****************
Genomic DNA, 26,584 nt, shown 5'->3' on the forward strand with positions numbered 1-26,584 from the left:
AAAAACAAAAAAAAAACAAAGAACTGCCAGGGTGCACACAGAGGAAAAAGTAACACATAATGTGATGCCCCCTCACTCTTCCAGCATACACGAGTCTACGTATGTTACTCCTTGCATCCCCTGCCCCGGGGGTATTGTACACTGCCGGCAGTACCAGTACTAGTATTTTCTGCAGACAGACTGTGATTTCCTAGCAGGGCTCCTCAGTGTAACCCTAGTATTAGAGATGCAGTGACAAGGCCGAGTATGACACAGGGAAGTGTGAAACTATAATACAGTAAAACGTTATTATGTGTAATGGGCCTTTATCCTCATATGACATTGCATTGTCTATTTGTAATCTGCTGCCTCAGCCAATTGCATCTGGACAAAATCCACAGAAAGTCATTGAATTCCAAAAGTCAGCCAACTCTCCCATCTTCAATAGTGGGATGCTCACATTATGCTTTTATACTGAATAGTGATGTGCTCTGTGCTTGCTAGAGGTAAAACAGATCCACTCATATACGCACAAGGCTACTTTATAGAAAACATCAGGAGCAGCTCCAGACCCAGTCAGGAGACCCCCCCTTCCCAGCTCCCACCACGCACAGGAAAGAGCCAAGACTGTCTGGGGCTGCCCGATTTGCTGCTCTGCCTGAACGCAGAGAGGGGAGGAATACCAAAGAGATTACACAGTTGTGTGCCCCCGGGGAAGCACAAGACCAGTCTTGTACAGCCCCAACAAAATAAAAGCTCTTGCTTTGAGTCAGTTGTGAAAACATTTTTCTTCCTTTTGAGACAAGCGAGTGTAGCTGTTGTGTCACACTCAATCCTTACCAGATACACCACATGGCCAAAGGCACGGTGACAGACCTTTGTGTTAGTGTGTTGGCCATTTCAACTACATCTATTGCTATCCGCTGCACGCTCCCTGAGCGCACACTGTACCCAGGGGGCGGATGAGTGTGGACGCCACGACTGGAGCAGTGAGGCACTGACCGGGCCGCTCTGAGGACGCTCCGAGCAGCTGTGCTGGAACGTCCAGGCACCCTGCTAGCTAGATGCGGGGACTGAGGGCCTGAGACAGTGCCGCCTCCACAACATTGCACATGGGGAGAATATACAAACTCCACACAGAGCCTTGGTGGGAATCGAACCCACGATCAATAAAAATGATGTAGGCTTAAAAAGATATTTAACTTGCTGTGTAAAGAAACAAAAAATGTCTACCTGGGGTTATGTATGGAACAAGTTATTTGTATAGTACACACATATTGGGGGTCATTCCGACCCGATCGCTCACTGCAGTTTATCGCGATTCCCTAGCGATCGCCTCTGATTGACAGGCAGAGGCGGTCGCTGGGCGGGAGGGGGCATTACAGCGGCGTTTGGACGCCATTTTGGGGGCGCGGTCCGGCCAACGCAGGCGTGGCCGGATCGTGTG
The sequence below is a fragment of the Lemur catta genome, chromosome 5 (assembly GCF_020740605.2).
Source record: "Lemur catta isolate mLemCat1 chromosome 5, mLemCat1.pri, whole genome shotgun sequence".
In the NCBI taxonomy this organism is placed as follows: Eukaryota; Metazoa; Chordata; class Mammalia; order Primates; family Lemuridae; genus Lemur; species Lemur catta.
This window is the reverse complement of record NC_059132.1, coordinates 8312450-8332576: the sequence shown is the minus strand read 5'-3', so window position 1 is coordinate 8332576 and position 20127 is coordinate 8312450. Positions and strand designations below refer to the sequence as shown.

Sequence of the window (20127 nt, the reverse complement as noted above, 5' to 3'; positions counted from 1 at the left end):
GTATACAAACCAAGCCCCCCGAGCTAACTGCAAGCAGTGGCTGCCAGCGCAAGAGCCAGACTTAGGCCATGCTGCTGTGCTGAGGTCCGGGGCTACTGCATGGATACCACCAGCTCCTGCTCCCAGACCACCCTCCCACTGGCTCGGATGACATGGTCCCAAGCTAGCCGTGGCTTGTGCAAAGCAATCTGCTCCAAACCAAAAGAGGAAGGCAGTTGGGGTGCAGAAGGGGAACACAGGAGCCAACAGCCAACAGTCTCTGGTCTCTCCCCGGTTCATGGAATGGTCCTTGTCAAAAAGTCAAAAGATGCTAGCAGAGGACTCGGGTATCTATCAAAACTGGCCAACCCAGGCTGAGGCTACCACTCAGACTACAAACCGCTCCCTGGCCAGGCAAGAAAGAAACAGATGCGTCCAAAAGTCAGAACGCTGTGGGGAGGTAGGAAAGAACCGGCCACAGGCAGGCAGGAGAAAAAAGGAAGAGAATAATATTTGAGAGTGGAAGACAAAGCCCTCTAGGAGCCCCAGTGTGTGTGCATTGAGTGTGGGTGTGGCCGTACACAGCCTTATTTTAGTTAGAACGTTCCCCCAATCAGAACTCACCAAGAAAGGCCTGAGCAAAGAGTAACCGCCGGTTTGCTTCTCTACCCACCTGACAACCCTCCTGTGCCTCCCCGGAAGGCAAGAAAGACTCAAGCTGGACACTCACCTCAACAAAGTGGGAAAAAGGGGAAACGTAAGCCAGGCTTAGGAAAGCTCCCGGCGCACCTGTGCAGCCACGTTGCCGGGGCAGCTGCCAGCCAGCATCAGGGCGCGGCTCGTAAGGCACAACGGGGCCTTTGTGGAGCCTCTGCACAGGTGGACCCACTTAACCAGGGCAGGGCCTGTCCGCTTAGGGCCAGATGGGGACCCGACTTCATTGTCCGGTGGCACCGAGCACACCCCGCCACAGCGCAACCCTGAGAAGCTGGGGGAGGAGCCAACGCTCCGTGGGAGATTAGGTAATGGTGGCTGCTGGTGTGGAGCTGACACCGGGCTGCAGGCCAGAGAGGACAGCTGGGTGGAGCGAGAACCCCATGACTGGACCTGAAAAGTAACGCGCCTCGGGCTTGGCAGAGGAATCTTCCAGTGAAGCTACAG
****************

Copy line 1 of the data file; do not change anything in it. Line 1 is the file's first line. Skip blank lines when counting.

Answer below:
Genomic DNA, 26,584 nt, shown 5'->3' on the forward strand with positions numbered 1-26,584 from the left: